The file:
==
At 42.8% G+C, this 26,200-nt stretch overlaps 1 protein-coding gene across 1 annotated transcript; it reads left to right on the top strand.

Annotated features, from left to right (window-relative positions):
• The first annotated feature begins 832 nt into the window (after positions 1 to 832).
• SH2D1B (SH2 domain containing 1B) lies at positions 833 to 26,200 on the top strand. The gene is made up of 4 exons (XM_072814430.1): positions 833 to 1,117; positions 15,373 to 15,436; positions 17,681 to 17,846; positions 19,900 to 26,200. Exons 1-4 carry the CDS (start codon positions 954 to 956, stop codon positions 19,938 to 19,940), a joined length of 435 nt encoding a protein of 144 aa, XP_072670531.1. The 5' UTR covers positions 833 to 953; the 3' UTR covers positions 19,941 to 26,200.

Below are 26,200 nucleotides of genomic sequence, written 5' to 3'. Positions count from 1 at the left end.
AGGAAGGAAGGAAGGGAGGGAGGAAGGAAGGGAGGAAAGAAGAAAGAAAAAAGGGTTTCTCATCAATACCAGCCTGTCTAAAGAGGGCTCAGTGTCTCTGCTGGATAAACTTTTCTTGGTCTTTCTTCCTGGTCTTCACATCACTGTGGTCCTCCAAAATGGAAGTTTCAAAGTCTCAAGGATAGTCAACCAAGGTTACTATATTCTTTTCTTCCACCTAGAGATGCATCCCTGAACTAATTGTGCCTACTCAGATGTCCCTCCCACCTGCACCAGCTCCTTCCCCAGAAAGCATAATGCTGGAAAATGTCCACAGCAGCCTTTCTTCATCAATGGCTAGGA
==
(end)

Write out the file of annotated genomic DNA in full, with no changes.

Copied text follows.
At 42.8% G+C, this 26,200-nt stretch overlaps 1 protein-coding gene across 1 annotated transcript; it reads left to right on the top strand.

Annotated features, from left to right (window-relative positions):
• The first annotated feature begins 832 nt into the window (after positions 1 to 832).
• SH2D1B (SH2 domain containing 1B) lies at positions 833 to 26,200 on the top strand. The gene is made up of 4 exons (XM_072814430.1): positions 833 to 1,117; positions 15,373 to 15,436; positions 17,681 to 17,846; positions 19,900 to 26,200. Exons 1-4 carry the CDS (start codon positions 954 to 956, stop codon positions 19,938 to 19,940), a joined length of 435 nt encoding a protein of 144 aa, XP_072670531.1. The 5' UTR covers positions 833 to 953; the 3' UTR covers positions 19,941 to 26,200.

Below are 26,200 nucleotides of genomic sequence, written 5' to 3'. Positions count from 1 at the left end.
AGGAAGGAAGGAAGGGAGGGAGGAAGGAAGGGAGGAAAGAAGAAAGAAAAAAGGGTTTCTCATCAATACCAGCCTGTCTAAAGAGGGCTCAGTGTCTCTGCTGGATAAACTTTTCTTGGTCTTTCTTCCTGGTCTTCACATCACTGTGGTCCTCCAAAATGGAAGTTTCAAAGTCTCAAGGATAGTCAACCAAGGTTACTATATTCTTTTCTTCCACCTAGAGATGCATCCCTGAACTAATTGTGCCTACTCAGATGTCCCTCCCACCTGCACCAGCTCCTTCCCCAGAAAGCATAATGCTGGAAAATGTCCACAGCAGCCTTTCTTCATCAATGGCTAGGA